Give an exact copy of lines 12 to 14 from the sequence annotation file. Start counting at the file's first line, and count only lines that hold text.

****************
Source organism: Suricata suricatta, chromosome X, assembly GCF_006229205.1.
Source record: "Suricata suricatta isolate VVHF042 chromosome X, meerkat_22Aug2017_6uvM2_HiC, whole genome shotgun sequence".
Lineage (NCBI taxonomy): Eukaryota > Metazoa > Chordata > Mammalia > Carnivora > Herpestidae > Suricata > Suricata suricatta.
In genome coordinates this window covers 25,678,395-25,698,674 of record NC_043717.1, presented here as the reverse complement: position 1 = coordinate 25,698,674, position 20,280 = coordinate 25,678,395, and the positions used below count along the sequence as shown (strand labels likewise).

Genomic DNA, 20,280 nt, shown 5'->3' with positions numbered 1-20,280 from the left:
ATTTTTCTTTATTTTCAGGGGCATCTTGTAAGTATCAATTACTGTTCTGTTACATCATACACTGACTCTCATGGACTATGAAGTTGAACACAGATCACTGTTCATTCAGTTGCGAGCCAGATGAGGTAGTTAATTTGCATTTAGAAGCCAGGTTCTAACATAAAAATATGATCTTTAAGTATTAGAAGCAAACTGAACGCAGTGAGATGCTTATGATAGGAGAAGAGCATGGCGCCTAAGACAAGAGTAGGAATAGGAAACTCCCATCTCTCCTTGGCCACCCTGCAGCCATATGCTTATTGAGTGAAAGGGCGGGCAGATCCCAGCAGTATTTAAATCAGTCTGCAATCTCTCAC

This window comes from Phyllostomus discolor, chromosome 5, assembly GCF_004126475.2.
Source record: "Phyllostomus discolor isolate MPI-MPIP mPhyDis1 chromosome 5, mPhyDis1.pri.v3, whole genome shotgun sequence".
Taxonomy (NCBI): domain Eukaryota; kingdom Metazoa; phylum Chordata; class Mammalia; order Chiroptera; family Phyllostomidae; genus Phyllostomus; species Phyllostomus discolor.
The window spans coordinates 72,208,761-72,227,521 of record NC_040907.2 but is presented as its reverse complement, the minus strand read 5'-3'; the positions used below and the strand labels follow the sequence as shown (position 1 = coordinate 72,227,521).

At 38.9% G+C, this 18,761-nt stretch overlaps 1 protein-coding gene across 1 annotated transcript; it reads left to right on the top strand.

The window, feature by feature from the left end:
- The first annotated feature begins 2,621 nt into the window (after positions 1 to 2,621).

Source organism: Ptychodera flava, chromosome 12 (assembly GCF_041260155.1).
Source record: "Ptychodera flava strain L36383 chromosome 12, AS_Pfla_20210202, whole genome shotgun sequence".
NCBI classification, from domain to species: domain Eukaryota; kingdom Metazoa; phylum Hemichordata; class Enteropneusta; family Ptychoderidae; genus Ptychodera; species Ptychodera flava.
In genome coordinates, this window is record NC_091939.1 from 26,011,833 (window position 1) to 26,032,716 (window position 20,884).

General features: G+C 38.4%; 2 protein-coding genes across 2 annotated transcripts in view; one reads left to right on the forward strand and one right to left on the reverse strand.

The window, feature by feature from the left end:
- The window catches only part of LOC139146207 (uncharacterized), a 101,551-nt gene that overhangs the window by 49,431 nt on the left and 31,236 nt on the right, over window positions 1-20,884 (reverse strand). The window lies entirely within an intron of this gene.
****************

The window, feature by feature from the left end:
- The first annotated feature begins 2,621 nt into the window (after positions 1 to 2,621).

Source organism: Ptychodera flava, chromosome 12 (assembly GCF_041260155.1).